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I have an application with a heirarchy of packages. There are a fair number of modules that reference other modules higher up in the package heirarchy. As exemplified below, I can use relative imports to solve this problem. However, running the module directly for testing fails with an Attempted relative import in non-package exception.

Is there a better way to organize my application or my import statements so that modules can both be executed individually for testing and imported from other modules?

Example

\spam
    \morespam
        child.py
    base.py
\eggs
    user.py

base.py

class Base(object):
    def hello(self):
        print 'Um, wot?'

child.py

from ..base import Base       # references the parent package correctly, 
                              # but fails when this module is executed individually

class Child(Base):
    def hello(self):
        print 'Hello, world!'

if __name__ == '__main__':
    import unittest
    # ... unit test code ...

user.py

from spam.morespam.child import Child
print Child().hello()

Existing solution

I've found that I can add the following header added to the top of a module that needs to reference modules higher in the hierarchy:

if __name__ == '__main__':
    import sys, os
    sys.path.append(os.path.abspath(os.path.join(sys.path[0], '..')))

The downside is that I need to add this code all over the place, and it isn't constant: the '..' relative path varies based on the depth of the package in the hierarchy.

Other possible solutions...

  1. I could create a .pth file with my application root. Unfortunately, this must be added to the site-packages folder of my Python installation, so it's not very application-specific.
  2. I could temporarily add my application root to the PYTHONPATH, and make all my modules reference packages from the root. This eliminates the simplicity of running a script by simply calling python.exe whatever.py, though.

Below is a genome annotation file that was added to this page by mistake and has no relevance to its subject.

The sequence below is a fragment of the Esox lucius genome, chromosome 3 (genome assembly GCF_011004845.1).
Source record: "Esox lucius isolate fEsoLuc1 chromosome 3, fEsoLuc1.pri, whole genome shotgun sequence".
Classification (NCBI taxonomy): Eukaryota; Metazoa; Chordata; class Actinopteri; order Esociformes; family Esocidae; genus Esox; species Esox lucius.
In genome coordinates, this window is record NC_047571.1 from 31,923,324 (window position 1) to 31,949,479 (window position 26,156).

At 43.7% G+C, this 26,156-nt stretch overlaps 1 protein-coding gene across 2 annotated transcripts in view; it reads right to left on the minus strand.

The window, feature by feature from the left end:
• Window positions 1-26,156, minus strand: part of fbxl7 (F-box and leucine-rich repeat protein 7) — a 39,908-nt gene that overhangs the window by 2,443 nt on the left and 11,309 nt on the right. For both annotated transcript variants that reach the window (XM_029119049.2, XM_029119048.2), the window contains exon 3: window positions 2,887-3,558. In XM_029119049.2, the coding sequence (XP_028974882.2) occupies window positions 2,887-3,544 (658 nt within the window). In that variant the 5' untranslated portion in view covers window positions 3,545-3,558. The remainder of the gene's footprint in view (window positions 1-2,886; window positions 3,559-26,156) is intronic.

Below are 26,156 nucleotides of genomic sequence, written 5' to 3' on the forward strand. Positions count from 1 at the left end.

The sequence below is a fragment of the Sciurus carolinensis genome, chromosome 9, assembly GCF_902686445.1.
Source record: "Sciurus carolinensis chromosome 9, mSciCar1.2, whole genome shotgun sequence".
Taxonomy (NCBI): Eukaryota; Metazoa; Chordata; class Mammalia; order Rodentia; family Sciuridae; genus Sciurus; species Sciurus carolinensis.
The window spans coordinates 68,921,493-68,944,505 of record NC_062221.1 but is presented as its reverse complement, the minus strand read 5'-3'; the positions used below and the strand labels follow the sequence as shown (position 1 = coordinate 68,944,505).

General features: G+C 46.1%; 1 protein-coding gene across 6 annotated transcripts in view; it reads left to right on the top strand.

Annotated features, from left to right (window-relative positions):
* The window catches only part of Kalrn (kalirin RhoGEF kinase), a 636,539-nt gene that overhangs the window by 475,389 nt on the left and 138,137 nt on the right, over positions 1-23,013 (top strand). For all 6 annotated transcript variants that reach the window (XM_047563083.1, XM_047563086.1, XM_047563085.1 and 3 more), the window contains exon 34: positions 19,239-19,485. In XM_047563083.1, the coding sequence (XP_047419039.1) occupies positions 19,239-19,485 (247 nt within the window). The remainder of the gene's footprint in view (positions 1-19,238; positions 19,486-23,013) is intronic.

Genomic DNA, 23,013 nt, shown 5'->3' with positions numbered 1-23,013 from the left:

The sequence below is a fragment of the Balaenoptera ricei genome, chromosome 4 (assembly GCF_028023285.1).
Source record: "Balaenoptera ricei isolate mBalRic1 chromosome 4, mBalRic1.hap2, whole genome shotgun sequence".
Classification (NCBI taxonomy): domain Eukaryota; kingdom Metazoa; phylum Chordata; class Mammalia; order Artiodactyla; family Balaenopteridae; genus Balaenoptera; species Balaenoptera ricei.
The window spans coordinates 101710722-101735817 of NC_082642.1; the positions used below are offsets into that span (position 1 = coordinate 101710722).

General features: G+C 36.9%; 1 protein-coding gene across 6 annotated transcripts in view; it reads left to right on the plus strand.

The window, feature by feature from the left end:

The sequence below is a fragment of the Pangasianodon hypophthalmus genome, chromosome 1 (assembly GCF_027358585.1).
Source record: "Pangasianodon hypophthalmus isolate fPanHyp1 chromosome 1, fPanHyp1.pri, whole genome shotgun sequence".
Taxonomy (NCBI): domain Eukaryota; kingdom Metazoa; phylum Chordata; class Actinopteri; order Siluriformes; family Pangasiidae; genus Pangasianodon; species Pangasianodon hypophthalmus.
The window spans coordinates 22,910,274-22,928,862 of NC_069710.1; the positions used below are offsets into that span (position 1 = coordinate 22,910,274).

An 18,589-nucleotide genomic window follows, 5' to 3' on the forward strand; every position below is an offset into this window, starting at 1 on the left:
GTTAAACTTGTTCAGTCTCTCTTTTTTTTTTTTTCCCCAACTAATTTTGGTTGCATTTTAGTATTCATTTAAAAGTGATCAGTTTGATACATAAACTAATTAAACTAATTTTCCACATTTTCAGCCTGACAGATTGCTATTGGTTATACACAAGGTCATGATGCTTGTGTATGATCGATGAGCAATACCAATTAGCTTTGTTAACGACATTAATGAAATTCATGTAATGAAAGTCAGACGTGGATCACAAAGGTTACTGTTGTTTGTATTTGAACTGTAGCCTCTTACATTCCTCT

3. I could write some sort of module that, when imported, would look for a marker file in the root folder of my application. This generic module could then be installed to my local Python installation and imported by every module in my app, thus guaranteeing that the root is in PYTHONPATH, regardless of which module I'm executing.
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2 Answers 2

You need to add __init__.py as empty files in folders that you'd want to do imports from. Doing this will cause python to treat the directories as packages, allowing you to use them in import statements:

\spam
    \morespam
        __init__.py
        child.py
    __init__.py
    base.py
\eggs
    __init__.py
    user.py

Once you do this and establish your PYTHONPATH to the base of this directory, you can then do imports:

base.py:

from morespam.child import Child
from ..eggs import user

While a __init__.py file only needs to be present, you can also define the variable __ALL__ in this file as a list of modules in that directory that you'd want to import if a script tries to use import *.

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I left out the __init__.py files in my example code because they aren't really relevant to my question. My package is set up fine and is perfectly usable by outside modules. My problem is that I want to know how I can run a script in one of the child packages so that it can import modules higher up in the package hierarchy, without adding my application root to PYTHONPATH. –  MikeWyatt Aug 19 '11 at 16:54
up vote 0 down vote accepted

I solved this with PyCharm, which automagically adds my source root to the PYTHONPATH every time it runs my application. As far as I can tell, PyCharm basically does option #2 for me.

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